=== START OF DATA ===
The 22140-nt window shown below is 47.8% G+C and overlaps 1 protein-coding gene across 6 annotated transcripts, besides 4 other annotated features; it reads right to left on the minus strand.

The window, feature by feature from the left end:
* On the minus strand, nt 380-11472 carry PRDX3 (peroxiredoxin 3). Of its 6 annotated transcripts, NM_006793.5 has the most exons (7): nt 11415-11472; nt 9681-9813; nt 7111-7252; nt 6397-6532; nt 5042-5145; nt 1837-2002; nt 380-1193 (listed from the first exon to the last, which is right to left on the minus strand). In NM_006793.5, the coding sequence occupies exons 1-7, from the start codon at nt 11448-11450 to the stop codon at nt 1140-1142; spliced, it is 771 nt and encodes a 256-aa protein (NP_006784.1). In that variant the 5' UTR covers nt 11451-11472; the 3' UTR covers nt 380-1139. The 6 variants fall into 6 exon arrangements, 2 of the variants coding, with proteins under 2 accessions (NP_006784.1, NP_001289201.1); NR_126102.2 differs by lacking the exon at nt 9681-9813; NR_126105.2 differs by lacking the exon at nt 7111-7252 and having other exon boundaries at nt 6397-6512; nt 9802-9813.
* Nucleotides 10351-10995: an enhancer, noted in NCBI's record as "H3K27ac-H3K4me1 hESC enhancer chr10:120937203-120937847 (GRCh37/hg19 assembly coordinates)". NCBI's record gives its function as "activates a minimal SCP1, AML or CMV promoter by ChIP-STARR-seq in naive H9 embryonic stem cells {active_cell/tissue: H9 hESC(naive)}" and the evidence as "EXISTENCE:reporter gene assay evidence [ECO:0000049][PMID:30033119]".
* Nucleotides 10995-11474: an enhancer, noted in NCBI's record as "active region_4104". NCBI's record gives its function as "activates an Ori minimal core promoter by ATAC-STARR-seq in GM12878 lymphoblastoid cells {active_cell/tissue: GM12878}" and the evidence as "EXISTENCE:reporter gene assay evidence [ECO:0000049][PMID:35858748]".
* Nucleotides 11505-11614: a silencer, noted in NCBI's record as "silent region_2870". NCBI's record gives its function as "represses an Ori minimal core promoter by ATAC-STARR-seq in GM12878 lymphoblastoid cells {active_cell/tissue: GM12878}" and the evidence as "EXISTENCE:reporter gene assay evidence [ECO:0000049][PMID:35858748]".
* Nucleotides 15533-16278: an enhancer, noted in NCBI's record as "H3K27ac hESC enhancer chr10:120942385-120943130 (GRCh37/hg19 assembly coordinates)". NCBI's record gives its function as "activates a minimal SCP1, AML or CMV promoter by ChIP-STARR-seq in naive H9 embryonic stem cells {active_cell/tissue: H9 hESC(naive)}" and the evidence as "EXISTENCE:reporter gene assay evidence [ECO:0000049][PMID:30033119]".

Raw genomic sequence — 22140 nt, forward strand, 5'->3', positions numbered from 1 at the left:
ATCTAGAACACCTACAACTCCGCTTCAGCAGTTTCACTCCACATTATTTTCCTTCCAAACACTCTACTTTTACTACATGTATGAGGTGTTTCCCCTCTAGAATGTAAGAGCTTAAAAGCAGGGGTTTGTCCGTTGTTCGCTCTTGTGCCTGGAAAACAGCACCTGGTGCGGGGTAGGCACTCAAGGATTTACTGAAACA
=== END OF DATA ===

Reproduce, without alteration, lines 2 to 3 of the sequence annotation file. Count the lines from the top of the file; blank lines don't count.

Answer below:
The window, feature by feature from the left end:
* On the minus strand, nt 380-11472 carry PRDX3 (peroxiredoxin 3). Of its 6 annotated transcripts, NM_006793.5 has the most exons (7): nt 11415-11472; nt 9681-9813; nt 7111-7252; nt 6397-6532; nt 5042-5145; nt 1837-2002; nt 380-1193 (listed from the first exon to the last, which is right to left on the minus strand). In NM_006793.5, the coding sequence occupies exons 1-7, from the start codon at nt 11448-11450 to the stop codon at nt 1140-1142; spliced, it is 771 nt and encodes a 256-aa protein (NP_006784.1). In that variant the 5' UTR covers nt 11451-11472; the 3' UTR covers nt 380-1139. The 6 variants fall into 6 exon arrangements, 2 of the variants coding, with proteins under 2 accessions (NP_006784.1, NP_001289201.1); NR_126102.2 differs by lacking the exon at nt 9681-9813; NR_126105.2 differs by lacking the exon at nt 7111-7252 and having other exon boundaries at nt 6397-6512; nt 9802-9813.